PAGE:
A fun fact about Devon is that he is a huge Star Wars “nerd” and has a Boba Fett tattoo. He loves going to Comic- Con with his family. Devon and his mom are both huge Star Wars fans and she’s the one who introduced him to a galaxy far, far away!”

That keeps the total number of sworn officers on the force at 95, because “We had an officer resign, last Friday, explained Antioch Police Chief Tammany Brooks.

That’s a net increase of six officers from the city’s Measure C half-cent sales tax which passed in 2013. A total of 22 additional officers were committed from the tax increase revenue, when there were 89 on the force and paid for by the city’s general fund budget.

“I’m hoping to make some good progress in the next few months, he continued. We have three graduating the academy in September, another one in November, and two laterals in the hiring process, right now. Plus, we have two that just started the police academy yesterday. But they won’t graduate until January of 2019.”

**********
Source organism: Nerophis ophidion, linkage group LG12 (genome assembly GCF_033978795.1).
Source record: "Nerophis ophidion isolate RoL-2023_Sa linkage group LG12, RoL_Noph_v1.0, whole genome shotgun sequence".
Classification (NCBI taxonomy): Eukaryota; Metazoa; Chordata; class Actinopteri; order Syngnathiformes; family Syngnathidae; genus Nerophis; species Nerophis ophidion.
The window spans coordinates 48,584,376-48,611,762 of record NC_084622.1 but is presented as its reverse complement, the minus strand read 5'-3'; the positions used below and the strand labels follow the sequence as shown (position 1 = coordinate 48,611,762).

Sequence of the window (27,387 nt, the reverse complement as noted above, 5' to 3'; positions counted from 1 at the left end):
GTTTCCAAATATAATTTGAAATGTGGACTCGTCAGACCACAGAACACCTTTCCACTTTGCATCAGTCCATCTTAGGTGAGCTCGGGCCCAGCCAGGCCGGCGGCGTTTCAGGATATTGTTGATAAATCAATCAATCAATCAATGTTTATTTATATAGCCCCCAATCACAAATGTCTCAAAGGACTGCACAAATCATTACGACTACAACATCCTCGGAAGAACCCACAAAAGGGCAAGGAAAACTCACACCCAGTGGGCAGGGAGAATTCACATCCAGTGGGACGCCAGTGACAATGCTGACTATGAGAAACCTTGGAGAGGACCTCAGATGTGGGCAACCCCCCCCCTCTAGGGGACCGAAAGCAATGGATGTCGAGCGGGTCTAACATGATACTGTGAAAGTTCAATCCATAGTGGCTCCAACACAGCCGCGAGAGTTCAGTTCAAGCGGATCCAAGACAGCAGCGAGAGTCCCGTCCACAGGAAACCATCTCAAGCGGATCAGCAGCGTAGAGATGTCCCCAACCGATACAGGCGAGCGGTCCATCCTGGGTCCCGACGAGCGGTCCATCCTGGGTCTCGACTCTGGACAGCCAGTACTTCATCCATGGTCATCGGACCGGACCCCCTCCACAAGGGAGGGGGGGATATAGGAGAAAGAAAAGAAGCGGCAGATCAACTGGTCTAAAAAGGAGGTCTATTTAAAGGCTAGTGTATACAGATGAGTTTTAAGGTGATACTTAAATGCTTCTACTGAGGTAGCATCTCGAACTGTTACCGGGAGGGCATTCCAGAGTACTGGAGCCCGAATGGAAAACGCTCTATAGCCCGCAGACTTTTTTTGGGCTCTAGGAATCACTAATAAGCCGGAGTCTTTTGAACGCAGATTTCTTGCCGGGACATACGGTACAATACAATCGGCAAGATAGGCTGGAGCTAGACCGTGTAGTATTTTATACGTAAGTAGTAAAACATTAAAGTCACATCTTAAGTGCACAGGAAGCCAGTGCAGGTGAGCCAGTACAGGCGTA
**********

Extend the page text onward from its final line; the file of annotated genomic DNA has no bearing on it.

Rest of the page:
“Hiring is a true priority for me,” Brooks stated. “We just need to find someone not only capable of working at our pace, but willing as well.”

“It’s a hard sell to say come work for me, I can pay you the same as those other agencies, I’m just gonna work you twice as hard,” he said with a laugh. “But on the positive side, our department has a great reputation, the camaraderie is unmatched, and we really have the support of the vast majority of our community.”

“For me it’s about pride. I’m proud to be Antioch PD. Always have been. And always will be. And I try to instill that in our employees,” Brooks shared. “Getting young recruits like Wenger, who grew up and have family here, those are the ones who I see a great deal of success with, in the long run.”

Allen Payton contributed to this report.